Sep 08

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‘Inflammatory Art’ Meets Stupid Cops: Alex Schaefer’s Depiction Of A Chase Bank Branch Going Up In Flames Drew Attention Of L.A. Police, Who Asked If He Was A Terrorist (Pictures)

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Aug 29

Another Chase bank branch on fire by Alex Schaefer:

Instantly famous thanks to brilliant art, fearful & brainwashed Americans calling the police,  stupid cops and the Los Angeles Times.

From the article:

“The flames symbolize bringing the system down,” he said. “Some might say that the banks are the terrorists.”



Alex Schaefer’s depiction of a Chase branch going up in flames drew the attention of L.A. police, who asked if he was a terrorist. He said the work was a metaphor for the havoc banking practices have caused the economy.

An artist’s incendiary painting is his bank statement (Los Angeles Times, August 28, 2011)

Standing before an easel on a Van Nuys sidewalk, Alex Schaefer dabbed paint onto a canvas.

“There you have it,” he said. “Inflammatory art.”

The 22-by-28-inch en plein air oil painting is certainly hot enough to inflame Los Angeles police.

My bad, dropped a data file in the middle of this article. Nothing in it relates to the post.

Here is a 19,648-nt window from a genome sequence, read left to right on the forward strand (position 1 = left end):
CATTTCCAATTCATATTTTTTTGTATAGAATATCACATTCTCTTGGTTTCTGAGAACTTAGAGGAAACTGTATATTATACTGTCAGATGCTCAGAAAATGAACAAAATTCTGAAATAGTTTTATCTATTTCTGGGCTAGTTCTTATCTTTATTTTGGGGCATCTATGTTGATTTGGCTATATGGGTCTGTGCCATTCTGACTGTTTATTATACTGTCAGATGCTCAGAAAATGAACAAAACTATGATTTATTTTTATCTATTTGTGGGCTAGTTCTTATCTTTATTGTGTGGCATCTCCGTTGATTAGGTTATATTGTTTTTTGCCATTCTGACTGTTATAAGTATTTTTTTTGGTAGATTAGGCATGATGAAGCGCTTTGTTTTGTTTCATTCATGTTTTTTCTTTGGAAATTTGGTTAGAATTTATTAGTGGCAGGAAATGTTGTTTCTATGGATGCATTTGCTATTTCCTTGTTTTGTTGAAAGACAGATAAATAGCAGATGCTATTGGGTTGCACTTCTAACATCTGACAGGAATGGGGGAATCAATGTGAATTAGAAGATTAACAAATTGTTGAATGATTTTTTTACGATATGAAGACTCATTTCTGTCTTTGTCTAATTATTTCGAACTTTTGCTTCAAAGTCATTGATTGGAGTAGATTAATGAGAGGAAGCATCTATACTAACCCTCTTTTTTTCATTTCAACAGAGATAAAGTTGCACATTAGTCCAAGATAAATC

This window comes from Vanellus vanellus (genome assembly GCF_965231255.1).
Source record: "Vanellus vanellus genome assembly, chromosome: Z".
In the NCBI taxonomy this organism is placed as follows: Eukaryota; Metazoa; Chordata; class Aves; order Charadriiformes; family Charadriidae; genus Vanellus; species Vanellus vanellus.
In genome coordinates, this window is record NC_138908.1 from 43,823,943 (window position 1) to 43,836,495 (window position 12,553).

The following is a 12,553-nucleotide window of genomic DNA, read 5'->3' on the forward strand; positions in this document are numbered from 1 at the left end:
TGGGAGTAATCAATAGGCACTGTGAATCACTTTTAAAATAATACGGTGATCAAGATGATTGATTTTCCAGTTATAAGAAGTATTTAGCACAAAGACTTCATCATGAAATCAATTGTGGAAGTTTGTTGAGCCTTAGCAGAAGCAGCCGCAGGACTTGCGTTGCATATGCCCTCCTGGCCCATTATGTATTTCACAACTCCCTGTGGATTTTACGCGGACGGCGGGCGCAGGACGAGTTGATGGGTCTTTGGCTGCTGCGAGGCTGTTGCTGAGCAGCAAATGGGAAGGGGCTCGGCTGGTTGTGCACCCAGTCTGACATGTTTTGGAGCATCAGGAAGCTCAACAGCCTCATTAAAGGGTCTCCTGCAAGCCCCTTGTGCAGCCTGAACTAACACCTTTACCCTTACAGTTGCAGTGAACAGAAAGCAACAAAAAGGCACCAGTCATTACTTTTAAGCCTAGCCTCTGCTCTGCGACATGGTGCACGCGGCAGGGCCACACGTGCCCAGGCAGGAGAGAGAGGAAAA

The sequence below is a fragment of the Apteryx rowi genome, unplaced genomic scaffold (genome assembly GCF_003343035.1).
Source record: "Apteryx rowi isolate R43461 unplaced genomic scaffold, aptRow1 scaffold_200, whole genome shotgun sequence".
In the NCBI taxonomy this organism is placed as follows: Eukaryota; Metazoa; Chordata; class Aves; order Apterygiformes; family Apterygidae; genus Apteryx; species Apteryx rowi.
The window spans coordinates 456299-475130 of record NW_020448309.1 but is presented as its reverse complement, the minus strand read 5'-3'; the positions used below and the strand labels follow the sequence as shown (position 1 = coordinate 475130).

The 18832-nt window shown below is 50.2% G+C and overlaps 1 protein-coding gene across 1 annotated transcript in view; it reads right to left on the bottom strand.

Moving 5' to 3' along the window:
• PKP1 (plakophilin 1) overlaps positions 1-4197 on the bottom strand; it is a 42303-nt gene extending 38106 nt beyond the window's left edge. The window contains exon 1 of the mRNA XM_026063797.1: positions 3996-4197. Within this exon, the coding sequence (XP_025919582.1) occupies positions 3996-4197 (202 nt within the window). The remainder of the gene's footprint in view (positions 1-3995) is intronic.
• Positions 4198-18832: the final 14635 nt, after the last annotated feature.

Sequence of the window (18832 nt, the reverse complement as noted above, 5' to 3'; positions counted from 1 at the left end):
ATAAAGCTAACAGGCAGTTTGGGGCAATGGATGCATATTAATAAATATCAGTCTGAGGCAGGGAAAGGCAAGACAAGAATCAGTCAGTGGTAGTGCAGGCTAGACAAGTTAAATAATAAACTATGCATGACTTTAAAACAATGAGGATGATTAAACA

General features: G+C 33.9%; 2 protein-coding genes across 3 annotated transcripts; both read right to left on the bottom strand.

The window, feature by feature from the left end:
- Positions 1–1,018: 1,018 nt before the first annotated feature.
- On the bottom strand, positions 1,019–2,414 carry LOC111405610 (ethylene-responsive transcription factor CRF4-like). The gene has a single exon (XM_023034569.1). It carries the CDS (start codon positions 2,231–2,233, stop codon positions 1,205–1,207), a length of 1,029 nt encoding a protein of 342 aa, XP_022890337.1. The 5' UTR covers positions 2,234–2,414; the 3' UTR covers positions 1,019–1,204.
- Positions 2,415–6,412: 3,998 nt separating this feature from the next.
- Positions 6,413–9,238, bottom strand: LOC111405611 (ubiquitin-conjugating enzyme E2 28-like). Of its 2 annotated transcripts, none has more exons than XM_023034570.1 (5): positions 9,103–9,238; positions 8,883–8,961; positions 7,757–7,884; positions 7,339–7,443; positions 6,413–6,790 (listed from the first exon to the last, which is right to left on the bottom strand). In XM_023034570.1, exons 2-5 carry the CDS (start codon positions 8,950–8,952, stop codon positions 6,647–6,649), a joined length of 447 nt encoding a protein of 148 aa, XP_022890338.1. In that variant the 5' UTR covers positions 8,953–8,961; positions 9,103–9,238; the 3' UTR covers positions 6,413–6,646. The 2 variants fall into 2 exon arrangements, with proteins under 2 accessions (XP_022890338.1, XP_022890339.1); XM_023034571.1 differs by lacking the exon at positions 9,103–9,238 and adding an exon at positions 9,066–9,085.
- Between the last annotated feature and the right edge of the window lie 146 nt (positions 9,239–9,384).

Twice they’ve come to investigate why the 41-year-old Eagle Rock artist is painting an image of a bank building going up in flames.

Schaefer had barely added the orange-and-yellow depiction of fire shooting from the roof of a Chase Bank branch when police rolled up to the corner of Van Nuys Boulevard and Sylvan Street on July 30.

“They told me that somebody had called and said they felt threatened by my painting,” Schaefer said.

“They said they had to find out my intention. They asked if I was a terrorist and was I going to follow through and do what I was painting.”

No, Schaefer said. He explained that the artwork was intended to be a visual metaphor for the havoc that banking practices have caused to the economy.

A terrorist certainly would not spend hours on a public sidewalk creating an oil painting of his intended target, he told the officers.

The police took down his name, address and telephone number on a form — Schaefer declined to provide his Social Security number — and departed.

“They were friendly. They weren’t intimidating,” he said. “I figured that when they left, they probably decided the episode was stupid and they’d just wad up the form and throw it away.”

Wrong. On Tuesday, two more officers showed up at Schaefer’s home. This time they were plainclothes detectives.

“One of them asked me, ‘Do you hate banks? Do you plan to do that to the bank?’ ” Schaefer again explained what his painting symbolizes.

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